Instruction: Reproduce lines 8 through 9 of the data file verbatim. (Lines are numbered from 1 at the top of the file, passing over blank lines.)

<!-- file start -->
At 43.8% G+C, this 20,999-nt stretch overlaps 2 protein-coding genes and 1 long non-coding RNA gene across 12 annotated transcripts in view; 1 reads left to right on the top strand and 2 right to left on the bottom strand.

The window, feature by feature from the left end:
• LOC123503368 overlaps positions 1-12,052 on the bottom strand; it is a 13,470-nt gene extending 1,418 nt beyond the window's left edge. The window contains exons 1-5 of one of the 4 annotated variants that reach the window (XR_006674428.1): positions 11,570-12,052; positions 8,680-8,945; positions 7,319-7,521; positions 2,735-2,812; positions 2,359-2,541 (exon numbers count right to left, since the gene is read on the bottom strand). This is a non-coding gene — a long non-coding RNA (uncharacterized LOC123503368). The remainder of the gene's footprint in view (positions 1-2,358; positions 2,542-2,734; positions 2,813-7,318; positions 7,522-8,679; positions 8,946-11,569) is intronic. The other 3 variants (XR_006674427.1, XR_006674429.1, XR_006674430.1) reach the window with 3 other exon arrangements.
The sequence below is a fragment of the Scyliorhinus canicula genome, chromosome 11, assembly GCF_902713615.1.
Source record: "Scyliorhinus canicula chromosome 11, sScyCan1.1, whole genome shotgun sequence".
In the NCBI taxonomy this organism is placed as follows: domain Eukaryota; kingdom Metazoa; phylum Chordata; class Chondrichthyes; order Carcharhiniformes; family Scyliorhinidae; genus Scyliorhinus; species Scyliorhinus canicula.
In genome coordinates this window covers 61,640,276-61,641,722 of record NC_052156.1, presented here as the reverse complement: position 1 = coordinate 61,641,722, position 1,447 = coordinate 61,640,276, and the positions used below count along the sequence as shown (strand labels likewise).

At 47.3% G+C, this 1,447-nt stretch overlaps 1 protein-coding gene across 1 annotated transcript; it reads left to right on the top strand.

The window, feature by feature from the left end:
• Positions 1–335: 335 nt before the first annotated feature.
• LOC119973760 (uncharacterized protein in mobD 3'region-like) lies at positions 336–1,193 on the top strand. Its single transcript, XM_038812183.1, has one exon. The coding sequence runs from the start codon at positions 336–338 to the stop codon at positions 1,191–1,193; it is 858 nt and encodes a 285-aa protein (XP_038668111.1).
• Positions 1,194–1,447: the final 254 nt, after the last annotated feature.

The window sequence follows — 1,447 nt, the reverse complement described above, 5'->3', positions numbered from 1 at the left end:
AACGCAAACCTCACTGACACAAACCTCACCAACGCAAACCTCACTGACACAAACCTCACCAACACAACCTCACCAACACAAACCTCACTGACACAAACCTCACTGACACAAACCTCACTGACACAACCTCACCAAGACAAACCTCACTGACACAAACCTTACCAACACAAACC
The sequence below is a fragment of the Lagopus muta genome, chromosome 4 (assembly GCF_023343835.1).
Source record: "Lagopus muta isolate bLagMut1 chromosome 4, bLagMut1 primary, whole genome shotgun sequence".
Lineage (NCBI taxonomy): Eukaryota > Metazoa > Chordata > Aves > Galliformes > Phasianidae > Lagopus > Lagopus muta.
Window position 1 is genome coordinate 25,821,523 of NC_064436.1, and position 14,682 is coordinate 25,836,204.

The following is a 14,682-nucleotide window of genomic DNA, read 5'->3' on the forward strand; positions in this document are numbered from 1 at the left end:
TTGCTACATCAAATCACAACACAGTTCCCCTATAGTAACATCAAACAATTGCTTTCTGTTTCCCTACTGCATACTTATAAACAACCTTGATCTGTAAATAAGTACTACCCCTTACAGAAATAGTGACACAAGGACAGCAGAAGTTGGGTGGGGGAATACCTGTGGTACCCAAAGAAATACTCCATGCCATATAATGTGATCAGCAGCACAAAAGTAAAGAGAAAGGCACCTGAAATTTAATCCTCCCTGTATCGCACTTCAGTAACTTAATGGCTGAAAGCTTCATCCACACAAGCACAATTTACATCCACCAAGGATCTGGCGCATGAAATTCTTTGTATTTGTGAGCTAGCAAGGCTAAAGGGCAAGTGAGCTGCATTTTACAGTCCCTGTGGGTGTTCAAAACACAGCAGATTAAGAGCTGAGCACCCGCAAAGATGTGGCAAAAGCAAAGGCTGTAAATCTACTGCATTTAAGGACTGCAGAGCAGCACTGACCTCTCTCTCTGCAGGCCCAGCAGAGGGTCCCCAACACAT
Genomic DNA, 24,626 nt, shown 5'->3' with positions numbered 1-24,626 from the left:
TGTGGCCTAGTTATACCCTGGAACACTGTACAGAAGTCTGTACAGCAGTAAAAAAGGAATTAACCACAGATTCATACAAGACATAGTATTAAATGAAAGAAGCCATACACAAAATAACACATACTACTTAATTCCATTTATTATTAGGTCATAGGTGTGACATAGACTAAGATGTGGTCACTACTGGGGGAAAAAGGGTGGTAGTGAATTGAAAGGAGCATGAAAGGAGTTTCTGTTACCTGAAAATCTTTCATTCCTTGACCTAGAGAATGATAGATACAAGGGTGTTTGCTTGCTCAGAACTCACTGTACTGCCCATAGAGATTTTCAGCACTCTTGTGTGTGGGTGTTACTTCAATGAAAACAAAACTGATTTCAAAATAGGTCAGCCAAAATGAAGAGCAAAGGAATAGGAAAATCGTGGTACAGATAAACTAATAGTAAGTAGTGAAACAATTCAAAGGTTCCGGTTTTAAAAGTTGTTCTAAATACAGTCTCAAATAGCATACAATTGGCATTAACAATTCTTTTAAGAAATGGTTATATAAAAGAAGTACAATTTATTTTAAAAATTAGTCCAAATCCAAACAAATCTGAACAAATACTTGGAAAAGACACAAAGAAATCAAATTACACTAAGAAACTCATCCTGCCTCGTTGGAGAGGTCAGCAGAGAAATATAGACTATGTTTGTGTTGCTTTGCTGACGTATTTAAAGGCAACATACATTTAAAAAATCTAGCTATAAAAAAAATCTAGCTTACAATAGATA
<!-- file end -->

At 47.3% G+C, this 1,447-nt stretch overlaps 1 protein-coding gene across 1 annotated transcript; it reads left to right on the top strand.

The window, feature by feature from the left end: